Terra Thermal Inducer (2009)
Keith, who has received funding for his research from Microsoft founder Bill Gates, testified that it is already possible to intentionally alter the earth’s climate using existing solar radiation management technology: “Managing that capability [for planetary climate control] must be part of the debate,” he told me. The big question is, who should do the managing? “The answer is, of course, that we don’t have a mechanism for global management of most anything,” he says.
Consider the case of pumping sulfate aerosols in the stratosphere, which is considered one of the most promising geoengineering ideas. The particles do reflect the sun’s rays, but they don’t last. To be useful, then, this man-made haze would need to be continually replenished until greenhouse gas concentrations drop to sustainable levels. The potential health effects would have to be assessed. But who would pay for that?
Blackstock wants to step back and pose even more fundamental policy questions. Will the world’s poorest nations, many of which are the victims of the West’s carbon addiction, have a say in how experiments are conducted? And who will be liable for any negative consequences? As he wrote in a recent essay, “These two questions, while extremely difficult to practically answer, have the singular critical advantage of focusing the discussion of emerging geoengineering options squarely where it belongs: on the human consequences of both climate change and potential climate intervention technologies.” His advice to British MPs and anyone else who will listen is that governments need to continue poking and prodding and researching the possibilities and threats posed by geoengineering. But, he adds, while it might be wise to start policing higher-level experiments, policy-makers should resist the temptation to rush to judgment. “So few stakeholders have voiced opinions,” he says. “It’s premature to put it to a body to regulate.”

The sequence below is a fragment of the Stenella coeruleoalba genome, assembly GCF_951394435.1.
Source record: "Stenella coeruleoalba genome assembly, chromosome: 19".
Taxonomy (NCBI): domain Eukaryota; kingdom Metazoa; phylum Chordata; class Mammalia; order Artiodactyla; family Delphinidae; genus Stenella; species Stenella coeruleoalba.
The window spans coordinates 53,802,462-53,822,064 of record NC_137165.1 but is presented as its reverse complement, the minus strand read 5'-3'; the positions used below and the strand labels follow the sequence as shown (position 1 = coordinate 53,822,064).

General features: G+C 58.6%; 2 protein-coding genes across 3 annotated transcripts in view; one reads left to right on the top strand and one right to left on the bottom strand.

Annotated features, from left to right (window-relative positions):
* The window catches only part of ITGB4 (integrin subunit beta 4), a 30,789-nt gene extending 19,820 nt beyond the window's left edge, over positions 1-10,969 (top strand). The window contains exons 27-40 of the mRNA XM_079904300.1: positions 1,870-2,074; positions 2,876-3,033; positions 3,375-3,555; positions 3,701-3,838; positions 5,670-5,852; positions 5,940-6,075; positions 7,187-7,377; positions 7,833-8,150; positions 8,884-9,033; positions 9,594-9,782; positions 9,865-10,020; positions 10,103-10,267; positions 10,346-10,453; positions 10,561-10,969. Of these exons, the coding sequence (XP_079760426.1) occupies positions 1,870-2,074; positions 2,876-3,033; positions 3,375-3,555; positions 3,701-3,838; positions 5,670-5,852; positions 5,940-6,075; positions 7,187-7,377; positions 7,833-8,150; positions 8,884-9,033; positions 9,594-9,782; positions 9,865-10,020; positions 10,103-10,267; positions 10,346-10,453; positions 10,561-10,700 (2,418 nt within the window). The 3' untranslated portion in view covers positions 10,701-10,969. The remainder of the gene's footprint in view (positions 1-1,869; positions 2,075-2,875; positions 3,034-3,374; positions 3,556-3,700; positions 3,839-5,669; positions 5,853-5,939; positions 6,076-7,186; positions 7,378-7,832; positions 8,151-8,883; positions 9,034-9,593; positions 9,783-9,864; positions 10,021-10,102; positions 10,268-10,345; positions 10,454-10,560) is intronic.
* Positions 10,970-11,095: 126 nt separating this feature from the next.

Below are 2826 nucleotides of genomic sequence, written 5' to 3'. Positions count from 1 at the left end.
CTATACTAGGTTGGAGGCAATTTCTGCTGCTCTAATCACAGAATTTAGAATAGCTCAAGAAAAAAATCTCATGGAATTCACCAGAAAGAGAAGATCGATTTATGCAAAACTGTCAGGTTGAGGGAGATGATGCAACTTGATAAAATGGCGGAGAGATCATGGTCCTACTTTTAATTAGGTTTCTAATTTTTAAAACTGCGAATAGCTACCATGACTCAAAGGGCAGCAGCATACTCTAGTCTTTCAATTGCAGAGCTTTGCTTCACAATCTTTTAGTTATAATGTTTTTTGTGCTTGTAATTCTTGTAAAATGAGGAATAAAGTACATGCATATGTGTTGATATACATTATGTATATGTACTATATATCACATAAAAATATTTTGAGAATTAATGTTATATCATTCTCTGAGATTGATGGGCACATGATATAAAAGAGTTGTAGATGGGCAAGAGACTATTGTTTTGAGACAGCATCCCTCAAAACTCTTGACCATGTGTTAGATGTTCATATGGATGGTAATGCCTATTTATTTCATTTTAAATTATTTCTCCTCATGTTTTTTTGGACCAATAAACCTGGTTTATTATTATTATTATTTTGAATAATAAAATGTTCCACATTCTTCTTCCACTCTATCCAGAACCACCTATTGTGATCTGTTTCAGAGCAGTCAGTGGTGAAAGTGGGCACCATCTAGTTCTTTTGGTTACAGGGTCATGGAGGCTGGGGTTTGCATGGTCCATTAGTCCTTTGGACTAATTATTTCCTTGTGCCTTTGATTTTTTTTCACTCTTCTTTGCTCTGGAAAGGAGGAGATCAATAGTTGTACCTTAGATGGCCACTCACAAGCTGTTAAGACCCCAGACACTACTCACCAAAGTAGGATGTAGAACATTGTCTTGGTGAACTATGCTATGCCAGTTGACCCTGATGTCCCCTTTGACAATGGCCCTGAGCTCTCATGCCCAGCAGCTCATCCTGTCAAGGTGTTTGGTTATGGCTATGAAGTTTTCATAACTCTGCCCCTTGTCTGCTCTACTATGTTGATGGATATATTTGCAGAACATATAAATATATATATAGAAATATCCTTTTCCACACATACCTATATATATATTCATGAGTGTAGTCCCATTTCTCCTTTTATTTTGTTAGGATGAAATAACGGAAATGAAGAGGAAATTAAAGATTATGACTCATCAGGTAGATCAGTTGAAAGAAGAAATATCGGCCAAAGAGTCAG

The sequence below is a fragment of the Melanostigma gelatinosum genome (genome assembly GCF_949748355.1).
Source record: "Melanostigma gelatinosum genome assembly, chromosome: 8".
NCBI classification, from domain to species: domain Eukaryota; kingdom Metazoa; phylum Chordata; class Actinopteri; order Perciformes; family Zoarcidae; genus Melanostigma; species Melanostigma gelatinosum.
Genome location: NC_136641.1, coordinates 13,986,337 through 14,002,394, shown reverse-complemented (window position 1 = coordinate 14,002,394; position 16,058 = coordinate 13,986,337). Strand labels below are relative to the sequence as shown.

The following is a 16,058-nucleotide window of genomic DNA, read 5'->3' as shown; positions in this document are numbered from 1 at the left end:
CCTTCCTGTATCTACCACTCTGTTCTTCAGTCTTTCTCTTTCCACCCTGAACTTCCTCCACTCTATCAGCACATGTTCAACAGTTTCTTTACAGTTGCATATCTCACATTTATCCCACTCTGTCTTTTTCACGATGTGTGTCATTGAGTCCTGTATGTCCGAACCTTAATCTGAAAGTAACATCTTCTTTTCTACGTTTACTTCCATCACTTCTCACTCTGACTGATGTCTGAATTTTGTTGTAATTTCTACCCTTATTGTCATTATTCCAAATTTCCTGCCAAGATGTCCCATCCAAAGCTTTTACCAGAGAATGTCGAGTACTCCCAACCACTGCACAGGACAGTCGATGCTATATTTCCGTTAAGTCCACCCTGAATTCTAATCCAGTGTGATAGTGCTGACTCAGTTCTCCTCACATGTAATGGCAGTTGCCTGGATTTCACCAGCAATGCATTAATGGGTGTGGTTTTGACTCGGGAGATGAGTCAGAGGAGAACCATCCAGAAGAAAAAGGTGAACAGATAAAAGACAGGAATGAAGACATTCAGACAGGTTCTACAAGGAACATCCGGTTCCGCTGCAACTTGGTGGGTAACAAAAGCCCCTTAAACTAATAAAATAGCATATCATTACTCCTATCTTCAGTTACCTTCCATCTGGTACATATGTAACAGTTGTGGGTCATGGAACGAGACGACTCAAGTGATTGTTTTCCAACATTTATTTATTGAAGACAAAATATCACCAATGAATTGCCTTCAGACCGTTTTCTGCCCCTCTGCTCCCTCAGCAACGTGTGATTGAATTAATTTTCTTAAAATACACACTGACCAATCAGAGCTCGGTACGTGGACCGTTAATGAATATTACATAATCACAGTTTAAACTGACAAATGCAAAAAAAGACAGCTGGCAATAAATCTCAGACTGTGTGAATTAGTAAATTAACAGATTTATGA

Group traces its origins back more than twenty-five years, when a small group of Canadian and Latin American activists began promoting rural development. More recently, the organization has become increasingly interested in — and critical of — twenty-first-century technologies such as biofuels, nanotechnology, and geoengineering. Diana Bronson, an ETC
program manager, characterizes the developing world’s take on geoengineering as “incredibly skeptical,” because the West’s craving for oil and gas has produced all sorts of environmental tribulations in poor countries, including droughts, floods, and increased exposure to violent ocean storms. Over the past two years, ETC
has notched up major victories by persuading two UN bodies to take measures to limit certain types of emerging geoengineering activities; their target was private companies trying to make money by promoting geoengineering solutions.
For instance, in 2008 the International Maritime Organization and the Convention on Biological Diversity adopted resolutions banning ocean fertilization as a form of illegal dumping with inadequately understood implications for sensitive marine ecosystems. (Pure research was exempted.) In lauding the CBD
roundly — and correctly — denounced entrepreneurs who would manipulate the climate to generate a profit. Bronson is more than willing to supply examples: a few years ago, a San Francisco dot-com entrepreneur named Dan Whaley set up a company called Climos, which claimed to be developing a method for reducing carbon levels in the ocean by triggering plankton growth in sea water using iron compounds.
But why would the private sector be interested in plankton? Because the emerging global carbon market will produce a commercial incentive. If high-emission companies are required to purchase carbon credits to reduce their ecological footprint, they could buy them from firms like Climos. Apart from the obvious environmental concerns, the profit motive shouldn’t be driving experiments intended to alter delicate, and already abused, natural systems like the ocean floor. After all, who would determine how much ocean fertilization is appropriate, and where it should take place? Who would be liable for any damage caused by this kind of activity? Even though scientists are investigating the techniques, no international agency has even tried to grapple with these questions.
Another focus of ETC
is intellectual property. Last fall, the organization published a hard-hitting report, Geopiracy: The Case Against Geoengineering